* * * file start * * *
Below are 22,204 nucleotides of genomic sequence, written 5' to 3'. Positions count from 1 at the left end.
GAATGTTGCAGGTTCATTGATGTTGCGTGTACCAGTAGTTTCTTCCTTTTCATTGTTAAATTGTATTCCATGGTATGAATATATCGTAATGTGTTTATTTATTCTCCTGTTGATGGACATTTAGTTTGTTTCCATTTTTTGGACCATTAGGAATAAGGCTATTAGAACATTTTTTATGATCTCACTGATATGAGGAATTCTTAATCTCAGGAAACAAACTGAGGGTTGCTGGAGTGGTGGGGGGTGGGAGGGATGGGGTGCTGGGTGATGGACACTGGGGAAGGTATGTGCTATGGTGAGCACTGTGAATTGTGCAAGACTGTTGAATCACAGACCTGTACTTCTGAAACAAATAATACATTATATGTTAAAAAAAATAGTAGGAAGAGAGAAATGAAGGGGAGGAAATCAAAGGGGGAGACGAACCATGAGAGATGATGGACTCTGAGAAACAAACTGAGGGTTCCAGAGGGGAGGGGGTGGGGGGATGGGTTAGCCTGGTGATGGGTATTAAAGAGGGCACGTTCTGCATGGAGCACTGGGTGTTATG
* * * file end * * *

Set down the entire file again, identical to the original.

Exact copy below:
Below are 22,204 nucleotides of genomic sequence, written 5' to 3'. Positions count from 1 at the left end.
GAATGTTGCAGGTTCATTGATGTTGCGTGTACCAGTAGTTTCTTCCTTTTCATTGTTAAATTGTATTCCATGGTATGAATATATCGTAATGTGTTTATTTATTCTCCTGTTGATGGACATTTAGTTTGTTTCCATTTTTTGGACCATTAGGAATAAGGCTATTAGAACATTTTTTATGATCTCACTGATATGAGGAATTCTTAATCTCAGGAAACAAACTGAGGGTTGCTGGAGTGGTGGGGGGTGGGAGGGATGGGGTGCTGGGTGATGGACACTGGGGAAGGTATGTGCTATGGTGAGCACTGTGAATTGTGCAAGACTGTTGAATCACAGACCTGTACTTCTGAAACAAATAATACATTATATGTTAAAAAAAATAGTAGGAAGAGAGAAATGAAGGGGAGGAAATCAAAGGGGGAGACGAACCATGAGAGATGATGGACTCTGAGAAACAAACTGAGGGTTCCAGAGGGGAGGGGGTGGGGGGATGGGTTAGCCTGGTGATGGGTATTAAAGAGGGCACGTTCTGCATGGAGCACTGGGTGTTATG